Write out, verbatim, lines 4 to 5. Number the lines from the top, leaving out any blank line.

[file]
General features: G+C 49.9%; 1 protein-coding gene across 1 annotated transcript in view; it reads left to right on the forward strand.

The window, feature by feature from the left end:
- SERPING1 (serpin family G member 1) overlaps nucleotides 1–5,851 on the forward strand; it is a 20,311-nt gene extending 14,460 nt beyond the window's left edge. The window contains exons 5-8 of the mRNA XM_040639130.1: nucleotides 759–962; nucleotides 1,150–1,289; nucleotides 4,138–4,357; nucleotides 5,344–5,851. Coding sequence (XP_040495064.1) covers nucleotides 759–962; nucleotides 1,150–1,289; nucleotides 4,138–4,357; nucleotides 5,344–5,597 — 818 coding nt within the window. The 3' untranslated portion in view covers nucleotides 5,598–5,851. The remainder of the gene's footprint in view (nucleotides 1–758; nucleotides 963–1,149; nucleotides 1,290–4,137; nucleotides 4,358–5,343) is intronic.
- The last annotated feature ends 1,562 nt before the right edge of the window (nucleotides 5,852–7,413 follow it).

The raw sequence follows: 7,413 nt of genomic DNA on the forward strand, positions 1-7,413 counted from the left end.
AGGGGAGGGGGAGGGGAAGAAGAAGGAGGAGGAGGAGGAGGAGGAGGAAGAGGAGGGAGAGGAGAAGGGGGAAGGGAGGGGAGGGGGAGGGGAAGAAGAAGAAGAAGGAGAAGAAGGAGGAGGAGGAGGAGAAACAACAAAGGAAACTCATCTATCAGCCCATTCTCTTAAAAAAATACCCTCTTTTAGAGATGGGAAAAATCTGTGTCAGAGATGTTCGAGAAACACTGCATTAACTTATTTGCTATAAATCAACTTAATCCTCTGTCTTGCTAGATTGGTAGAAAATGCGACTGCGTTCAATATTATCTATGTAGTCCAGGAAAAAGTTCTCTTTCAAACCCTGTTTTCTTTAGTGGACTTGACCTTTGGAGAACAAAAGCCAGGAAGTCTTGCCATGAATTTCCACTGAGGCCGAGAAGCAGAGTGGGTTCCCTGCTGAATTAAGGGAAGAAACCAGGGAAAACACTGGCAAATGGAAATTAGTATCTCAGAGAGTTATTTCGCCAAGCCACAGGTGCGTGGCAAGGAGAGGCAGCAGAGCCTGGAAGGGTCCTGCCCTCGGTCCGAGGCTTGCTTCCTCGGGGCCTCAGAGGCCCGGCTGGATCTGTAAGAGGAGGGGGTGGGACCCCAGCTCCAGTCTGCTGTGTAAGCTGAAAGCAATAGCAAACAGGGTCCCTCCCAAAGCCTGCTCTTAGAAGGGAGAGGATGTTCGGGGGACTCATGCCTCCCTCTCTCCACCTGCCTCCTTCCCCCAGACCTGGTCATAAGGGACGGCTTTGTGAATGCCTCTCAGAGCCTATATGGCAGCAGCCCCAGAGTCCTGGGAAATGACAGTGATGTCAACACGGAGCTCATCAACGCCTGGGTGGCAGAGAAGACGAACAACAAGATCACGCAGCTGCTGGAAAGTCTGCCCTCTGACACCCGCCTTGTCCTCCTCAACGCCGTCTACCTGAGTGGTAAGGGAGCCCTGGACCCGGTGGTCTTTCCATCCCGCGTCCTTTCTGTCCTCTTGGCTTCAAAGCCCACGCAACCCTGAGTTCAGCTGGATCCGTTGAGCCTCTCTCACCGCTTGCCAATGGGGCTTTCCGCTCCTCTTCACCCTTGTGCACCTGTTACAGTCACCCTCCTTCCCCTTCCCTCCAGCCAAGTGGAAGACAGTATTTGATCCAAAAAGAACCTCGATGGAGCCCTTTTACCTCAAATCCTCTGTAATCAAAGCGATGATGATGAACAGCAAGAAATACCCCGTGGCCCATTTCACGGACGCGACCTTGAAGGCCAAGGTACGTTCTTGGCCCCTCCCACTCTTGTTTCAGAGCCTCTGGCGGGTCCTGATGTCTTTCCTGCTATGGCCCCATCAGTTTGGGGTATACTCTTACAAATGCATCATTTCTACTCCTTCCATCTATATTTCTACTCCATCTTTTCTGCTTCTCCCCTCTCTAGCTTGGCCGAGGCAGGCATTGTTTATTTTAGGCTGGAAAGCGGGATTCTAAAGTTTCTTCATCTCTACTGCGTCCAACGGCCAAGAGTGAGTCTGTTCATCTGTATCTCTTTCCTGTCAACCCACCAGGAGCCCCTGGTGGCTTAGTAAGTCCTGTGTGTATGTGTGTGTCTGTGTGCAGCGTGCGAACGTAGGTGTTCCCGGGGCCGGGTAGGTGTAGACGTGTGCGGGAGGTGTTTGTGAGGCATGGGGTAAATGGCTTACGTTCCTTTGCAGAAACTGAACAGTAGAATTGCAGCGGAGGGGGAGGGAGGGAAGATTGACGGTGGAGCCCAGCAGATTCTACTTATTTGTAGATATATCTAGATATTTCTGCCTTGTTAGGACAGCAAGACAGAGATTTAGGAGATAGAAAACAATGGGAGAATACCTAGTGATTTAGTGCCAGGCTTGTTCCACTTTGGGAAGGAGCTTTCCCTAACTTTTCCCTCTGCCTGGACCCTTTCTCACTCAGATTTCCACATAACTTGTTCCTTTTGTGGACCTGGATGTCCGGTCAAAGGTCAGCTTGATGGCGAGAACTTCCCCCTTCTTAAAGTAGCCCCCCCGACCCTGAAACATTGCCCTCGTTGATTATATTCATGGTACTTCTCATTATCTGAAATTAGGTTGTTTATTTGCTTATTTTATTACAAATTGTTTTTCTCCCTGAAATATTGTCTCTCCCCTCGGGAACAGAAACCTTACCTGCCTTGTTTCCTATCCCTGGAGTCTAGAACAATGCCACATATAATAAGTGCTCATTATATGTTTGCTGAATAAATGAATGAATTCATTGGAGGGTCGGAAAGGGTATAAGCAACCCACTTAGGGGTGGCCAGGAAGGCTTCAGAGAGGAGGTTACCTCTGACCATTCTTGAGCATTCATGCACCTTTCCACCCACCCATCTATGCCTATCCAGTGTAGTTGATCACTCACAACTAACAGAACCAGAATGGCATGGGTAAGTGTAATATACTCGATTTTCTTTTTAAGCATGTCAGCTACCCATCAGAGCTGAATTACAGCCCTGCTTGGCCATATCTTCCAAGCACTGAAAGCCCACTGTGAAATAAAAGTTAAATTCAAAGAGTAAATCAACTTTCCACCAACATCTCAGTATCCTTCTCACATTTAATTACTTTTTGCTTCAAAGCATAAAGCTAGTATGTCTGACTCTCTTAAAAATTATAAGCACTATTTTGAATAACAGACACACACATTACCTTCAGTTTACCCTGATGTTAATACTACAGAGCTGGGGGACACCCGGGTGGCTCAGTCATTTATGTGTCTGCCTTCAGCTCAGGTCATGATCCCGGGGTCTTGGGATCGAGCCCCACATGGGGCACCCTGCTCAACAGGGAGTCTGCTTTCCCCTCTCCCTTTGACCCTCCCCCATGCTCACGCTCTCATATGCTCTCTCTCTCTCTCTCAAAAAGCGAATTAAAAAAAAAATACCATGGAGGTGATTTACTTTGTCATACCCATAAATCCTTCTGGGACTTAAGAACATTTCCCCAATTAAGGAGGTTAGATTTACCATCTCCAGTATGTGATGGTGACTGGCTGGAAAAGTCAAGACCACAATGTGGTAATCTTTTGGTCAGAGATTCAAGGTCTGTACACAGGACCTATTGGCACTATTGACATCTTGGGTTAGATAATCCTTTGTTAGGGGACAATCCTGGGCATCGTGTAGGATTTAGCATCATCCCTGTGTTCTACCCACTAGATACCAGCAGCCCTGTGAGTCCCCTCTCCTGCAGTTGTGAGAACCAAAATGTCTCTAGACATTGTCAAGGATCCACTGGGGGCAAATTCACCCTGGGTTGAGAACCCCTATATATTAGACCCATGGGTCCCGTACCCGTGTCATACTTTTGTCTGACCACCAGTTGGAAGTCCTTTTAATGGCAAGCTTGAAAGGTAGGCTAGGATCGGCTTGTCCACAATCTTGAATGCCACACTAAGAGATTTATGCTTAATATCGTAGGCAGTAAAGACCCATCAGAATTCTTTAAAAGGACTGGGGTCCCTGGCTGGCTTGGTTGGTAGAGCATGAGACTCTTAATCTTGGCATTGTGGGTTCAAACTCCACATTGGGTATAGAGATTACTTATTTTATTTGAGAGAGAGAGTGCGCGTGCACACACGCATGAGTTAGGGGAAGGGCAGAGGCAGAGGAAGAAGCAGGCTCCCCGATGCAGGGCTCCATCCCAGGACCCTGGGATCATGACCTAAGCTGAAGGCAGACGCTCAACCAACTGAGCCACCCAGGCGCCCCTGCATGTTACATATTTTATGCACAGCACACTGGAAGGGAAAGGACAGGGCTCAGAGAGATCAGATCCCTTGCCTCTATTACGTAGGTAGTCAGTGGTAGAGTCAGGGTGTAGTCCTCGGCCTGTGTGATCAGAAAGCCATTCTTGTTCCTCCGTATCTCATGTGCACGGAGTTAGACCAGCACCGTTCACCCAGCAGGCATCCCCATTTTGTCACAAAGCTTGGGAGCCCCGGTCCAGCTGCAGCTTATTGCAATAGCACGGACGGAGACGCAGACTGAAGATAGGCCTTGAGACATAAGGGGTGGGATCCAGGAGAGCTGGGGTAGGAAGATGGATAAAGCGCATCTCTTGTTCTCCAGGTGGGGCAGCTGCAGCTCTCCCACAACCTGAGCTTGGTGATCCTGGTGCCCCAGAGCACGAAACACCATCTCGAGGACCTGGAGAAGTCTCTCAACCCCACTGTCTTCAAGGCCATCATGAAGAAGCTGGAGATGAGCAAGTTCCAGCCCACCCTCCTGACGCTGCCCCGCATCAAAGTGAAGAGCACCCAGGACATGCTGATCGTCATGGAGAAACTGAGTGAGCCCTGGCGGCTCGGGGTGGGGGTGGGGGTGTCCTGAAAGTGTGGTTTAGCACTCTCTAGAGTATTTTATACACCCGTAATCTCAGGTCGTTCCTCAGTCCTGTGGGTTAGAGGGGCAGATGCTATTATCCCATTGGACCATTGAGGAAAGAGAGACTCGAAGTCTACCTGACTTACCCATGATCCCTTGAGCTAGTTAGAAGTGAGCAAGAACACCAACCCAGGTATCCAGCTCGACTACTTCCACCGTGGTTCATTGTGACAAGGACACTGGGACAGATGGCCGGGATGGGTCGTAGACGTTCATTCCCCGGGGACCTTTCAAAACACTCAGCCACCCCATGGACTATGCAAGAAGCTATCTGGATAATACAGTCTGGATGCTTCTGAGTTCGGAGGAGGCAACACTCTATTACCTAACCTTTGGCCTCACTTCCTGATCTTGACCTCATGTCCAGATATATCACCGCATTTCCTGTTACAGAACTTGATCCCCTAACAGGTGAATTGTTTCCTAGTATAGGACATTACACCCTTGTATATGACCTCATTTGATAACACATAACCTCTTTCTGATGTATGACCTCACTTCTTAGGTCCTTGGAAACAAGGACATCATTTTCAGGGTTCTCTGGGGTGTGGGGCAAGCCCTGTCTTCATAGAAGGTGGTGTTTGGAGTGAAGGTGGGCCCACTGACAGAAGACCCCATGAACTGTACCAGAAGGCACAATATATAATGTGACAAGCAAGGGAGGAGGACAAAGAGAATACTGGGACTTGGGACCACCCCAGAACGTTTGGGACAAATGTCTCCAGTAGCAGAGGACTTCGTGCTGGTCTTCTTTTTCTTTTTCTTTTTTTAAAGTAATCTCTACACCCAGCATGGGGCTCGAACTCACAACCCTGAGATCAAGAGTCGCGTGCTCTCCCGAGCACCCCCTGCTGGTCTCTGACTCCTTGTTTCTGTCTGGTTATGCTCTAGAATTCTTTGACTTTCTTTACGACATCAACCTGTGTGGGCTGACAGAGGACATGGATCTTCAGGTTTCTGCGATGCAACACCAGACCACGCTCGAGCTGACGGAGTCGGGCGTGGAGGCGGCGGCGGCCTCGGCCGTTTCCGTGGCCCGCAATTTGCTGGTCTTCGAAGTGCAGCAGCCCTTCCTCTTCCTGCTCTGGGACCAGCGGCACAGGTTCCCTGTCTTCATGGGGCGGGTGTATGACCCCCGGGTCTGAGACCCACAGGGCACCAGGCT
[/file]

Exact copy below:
- The last annotated feature ends 1,562 nt before the right edge of the window (nucleotides 5,852–7,413 follow it).

The raw sequence follows: 7,413 nt of genomic DNA on the forward strand, positions 1-7,413 counted from the left end.